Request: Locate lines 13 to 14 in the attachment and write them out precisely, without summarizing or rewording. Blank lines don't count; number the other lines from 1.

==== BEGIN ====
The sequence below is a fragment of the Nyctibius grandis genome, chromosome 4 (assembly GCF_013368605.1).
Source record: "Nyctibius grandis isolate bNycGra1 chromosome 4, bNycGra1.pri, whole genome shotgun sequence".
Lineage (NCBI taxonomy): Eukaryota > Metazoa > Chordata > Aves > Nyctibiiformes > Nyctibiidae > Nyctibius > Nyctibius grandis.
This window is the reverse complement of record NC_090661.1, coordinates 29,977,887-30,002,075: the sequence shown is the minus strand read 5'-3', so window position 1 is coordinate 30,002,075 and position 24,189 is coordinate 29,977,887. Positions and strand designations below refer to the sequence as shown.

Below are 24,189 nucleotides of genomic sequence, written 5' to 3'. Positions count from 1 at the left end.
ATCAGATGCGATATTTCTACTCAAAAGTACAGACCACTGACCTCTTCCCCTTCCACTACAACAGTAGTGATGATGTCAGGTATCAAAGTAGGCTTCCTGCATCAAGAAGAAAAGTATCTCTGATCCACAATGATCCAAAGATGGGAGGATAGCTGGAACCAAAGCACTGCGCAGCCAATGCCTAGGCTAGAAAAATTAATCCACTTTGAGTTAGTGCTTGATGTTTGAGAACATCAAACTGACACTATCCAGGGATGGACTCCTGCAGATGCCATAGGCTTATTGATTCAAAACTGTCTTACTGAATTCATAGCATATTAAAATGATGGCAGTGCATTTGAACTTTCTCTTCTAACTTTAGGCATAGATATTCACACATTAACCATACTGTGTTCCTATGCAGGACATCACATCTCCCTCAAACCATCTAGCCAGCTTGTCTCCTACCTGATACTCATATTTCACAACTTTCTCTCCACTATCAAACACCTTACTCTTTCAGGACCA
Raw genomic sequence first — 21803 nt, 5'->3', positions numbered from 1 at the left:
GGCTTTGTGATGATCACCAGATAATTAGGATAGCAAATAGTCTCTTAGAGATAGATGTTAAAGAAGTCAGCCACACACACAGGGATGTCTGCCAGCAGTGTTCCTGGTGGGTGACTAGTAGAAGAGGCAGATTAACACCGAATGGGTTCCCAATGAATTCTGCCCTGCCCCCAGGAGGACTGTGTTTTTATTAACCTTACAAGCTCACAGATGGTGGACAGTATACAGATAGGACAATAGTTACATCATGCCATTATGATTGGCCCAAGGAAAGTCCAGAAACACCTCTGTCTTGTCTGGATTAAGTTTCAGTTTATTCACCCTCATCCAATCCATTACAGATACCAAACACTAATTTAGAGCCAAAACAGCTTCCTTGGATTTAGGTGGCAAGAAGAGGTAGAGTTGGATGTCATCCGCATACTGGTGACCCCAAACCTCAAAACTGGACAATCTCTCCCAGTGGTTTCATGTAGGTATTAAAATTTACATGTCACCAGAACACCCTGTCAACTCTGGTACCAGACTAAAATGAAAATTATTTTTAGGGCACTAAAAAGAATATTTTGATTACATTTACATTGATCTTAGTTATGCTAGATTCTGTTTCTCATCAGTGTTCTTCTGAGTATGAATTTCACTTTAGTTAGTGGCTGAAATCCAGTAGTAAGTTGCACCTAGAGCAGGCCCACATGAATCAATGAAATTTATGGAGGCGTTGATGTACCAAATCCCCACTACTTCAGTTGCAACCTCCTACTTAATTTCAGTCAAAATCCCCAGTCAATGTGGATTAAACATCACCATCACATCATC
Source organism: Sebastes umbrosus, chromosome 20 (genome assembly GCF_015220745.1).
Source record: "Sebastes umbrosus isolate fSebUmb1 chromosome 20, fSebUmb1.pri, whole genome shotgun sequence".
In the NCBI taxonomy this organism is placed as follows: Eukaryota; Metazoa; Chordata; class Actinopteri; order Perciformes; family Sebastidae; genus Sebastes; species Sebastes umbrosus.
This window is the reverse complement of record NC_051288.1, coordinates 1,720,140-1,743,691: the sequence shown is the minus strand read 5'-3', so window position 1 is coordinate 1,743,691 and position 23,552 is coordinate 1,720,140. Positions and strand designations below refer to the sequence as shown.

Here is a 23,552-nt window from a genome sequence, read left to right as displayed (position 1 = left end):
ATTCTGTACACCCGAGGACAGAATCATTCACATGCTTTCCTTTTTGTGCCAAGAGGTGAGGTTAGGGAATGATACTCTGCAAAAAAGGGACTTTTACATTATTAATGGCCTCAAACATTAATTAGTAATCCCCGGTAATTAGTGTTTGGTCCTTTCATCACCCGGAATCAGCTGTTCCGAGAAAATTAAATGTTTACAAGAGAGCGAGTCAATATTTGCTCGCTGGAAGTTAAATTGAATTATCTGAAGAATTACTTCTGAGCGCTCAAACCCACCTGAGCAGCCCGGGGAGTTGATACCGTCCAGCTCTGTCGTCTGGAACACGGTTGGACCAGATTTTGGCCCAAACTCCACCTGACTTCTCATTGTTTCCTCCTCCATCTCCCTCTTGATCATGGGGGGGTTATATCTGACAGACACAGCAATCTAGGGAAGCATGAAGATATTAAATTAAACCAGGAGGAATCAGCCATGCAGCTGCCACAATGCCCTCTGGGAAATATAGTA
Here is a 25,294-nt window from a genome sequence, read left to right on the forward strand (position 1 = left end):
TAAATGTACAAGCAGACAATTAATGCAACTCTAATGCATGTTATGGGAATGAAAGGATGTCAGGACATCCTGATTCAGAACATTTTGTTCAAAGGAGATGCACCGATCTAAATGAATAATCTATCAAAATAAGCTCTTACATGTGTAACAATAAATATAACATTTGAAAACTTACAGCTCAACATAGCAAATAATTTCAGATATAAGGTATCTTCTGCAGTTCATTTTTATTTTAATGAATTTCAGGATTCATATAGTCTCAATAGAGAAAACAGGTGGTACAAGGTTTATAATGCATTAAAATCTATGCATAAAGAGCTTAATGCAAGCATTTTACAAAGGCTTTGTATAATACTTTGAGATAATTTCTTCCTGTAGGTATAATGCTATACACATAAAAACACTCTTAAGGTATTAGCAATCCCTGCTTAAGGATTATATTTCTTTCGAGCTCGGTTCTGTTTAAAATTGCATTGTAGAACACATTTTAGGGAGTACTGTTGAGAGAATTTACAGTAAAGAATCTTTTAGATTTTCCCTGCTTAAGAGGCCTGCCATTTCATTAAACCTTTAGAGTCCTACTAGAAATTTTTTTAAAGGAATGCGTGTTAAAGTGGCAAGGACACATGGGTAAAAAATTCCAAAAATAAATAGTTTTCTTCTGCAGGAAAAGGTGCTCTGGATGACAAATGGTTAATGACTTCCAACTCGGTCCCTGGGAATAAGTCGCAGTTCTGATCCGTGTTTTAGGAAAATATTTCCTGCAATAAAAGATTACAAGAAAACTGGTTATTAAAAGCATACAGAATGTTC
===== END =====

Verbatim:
Here is a 23,552-nt window from a genome sequence, read left to right as displayed (position 1 = left end):
ATTCTGTACACCCGAGGACAGAATCATTCACATGCTTTCCTTTTTGTGCCAAGAGGTGAGGTTAGGGAATGATACTCTGCAAAAAAGGGACTTTTACATTATTAATGGCCTCAAACATTAATTAGTAATCCCCGGTAATTAGTGTTTGGTCCTTTCATCACCCGGAATCAGCTGTTCCGAGAAAATTAAATGTTTACAAGAGAGCGAGTCAATATTTGCTCGCTGGAAGTTAAATTGAATTATCTGAAGAATTACTTCTGAGCGCTCAAACCCACCTGAGCAGCCCGGGGAGTTGATACCGTCCAGCTCTGTCGTCTGGAACACGGTTGGACCAGATTTTGGCCCAAACTCCACCTGACTTCTCATTGTTTCCTCCTCCATCTCCCTCTTGATCATGGGGGGGTTATATCTGACAGACACAGCAATCTAGGGAAGCATGAAGATATTAAATTAAACCAGGAGGAATCAGCCATGCAGCTGCCACAATGCCCTCTGGGAAATATAGTA